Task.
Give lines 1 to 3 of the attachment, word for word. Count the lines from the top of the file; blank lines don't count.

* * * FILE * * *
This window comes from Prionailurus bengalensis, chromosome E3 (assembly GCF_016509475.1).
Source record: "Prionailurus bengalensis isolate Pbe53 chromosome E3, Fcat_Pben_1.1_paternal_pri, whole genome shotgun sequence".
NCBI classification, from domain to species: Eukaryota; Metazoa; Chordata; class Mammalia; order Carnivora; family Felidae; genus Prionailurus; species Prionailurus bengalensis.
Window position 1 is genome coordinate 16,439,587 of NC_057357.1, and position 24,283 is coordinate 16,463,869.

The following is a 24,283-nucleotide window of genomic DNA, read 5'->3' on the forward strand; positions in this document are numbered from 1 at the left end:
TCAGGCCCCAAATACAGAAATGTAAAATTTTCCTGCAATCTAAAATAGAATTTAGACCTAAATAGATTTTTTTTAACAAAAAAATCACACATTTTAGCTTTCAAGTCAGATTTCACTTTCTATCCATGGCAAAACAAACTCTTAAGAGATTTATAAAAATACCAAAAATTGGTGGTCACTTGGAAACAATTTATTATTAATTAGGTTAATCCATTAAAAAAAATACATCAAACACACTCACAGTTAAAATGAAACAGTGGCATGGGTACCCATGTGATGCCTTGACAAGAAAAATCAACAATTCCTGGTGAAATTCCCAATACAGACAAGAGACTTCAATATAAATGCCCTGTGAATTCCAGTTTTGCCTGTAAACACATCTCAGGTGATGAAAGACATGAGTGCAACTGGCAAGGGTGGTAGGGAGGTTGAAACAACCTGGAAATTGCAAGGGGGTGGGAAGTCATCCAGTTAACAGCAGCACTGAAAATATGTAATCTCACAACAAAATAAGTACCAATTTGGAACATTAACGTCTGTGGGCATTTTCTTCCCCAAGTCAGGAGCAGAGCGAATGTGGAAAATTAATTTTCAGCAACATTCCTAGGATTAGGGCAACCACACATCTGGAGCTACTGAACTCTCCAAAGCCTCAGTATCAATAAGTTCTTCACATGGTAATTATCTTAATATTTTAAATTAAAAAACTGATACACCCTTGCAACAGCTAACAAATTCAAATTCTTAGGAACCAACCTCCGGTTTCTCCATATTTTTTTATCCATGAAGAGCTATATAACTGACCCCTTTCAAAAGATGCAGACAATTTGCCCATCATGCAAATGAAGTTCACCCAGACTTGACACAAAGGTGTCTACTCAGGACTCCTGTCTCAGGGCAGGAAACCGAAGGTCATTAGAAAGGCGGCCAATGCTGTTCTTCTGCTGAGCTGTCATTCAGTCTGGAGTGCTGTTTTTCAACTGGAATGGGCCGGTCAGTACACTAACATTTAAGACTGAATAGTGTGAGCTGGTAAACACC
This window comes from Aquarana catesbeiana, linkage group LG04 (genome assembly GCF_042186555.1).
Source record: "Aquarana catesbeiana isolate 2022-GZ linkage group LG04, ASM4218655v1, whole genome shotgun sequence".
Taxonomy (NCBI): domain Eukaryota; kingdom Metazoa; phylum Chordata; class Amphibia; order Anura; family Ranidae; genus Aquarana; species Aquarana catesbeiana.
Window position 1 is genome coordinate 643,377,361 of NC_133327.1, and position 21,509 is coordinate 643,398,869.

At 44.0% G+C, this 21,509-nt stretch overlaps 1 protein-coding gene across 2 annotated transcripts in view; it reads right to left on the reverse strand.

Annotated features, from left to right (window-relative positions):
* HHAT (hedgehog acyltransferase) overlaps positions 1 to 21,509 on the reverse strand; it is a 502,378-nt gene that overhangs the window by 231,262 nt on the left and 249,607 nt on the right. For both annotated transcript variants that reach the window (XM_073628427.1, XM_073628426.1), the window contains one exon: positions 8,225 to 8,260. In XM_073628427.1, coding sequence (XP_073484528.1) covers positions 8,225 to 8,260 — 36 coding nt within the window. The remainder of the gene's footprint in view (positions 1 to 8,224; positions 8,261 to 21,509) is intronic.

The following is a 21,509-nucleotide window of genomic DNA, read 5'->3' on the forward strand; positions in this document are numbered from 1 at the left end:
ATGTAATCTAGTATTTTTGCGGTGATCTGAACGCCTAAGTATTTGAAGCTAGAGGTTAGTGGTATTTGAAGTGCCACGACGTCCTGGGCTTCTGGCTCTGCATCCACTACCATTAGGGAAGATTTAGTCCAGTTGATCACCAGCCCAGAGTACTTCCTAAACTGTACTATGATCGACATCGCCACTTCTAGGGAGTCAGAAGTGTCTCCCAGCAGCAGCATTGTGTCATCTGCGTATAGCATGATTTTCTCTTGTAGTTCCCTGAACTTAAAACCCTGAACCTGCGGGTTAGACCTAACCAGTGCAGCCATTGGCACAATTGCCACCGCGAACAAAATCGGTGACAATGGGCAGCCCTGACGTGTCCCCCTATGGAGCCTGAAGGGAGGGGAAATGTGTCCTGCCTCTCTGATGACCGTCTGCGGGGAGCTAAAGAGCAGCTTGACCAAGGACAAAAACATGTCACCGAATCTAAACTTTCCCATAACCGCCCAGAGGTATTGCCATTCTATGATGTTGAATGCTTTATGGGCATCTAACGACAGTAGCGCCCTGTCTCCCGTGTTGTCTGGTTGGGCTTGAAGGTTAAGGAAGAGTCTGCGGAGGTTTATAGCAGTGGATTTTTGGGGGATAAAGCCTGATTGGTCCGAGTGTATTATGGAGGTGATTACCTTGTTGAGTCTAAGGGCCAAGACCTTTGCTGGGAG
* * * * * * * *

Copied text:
This window comes from Prionailurus bengalensis, chromosome E3 (assembly GCF_016509475.1).
Source record: "Prionailurus bengalensis isolate Pbe53 chromosome E3, Fcat_Pben_1.1_paternal_pri, whole genome shotgun sequence".
NCBI classification, from domain to species: Eukaryota; Metazoa; Chordata; class Mammalia; order Carnivora; family Felidae; genus Prionailurus; species Prionailurus bengalensis.